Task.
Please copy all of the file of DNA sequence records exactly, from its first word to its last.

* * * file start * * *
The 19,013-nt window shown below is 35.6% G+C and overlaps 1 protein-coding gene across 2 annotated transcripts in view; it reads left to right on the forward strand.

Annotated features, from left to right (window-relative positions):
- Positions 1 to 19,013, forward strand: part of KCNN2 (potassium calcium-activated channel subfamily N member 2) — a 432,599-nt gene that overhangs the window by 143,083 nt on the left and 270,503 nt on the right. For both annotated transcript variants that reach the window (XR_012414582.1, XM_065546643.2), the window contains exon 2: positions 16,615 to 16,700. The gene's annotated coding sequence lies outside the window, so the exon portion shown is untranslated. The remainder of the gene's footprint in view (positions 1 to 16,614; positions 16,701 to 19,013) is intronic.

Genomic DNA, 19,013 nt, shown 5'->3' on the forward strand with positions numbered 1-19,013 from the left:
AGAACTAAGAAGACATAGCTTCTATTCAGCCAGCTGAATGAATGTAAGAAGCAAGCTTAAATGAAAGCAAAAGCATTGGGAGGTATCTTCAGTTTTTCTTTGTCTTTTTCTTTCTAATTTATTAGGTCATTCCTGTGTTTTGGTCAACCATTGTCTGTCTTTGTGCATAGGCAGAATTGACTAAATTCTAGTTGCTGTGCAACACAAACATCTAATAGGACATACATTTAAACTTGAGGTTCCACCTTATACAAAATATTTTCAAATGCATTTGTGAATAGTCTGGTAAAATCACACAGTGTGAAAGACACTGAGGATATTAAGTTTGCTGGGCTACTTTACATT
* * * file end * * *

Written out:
The 19,013-nt window shown below is 35.6% G+C and overlaps 1 protein-coding gene across 2 annotated transcripts in view; it reads left to right on the forward strand.

Annotated features, from left to right (window-relative positions):
- Positions 1 to 19,013, forward strand: part of KCNN2 (potassium calcium-activated channel subfamily N member 2) — a 432,599-nt gene that overhangs the window by 143,083 nt on the left and 270,503 nt on the right. For both annotated transcript variants that reach the window (XR_012414582.1, XM_065546643.2), the window contains exon 2: positions 16,615 to 16,700. The gene's annotated coding sequence lies outside the window, so the exon portion shown is untranslated. The remainder of the gene's footprint in view (positions 1 to 16,614; positions 16,701 to 19,013) is intronic.

Genomic DNA, 19,013 nt, shown 5'->3' on the forward strand with positions numbered 1-19,013 from the left:
AGAACTAAGAAGACATAGCTTCTATTCAGCCAGCTGAATGAATGTAAGAAGCAAGCTTAAATGAAAGCAAAAGCATTGGGAGGTATCTTCAGTTTTTCTTTGTCTTTTTCTTTCTAATTTATTAGGTCATTCCTGTGTTTTGGTCAACCATTGTCTGTCTTTGTGCATAGGCAGAATTGACTAAATTCTAGTTGCTGTGCAACACAAACATCTAATAGGACATACATTTAAACTTGAGGTTCCACCTTATACAAAATATTTTCAAATGCATTTGTGAATAGTCTGGTAAAATCACACAGTGTGAAAGACACTGAGGATATTAAGTTTGCTGGGCTACTTTACATT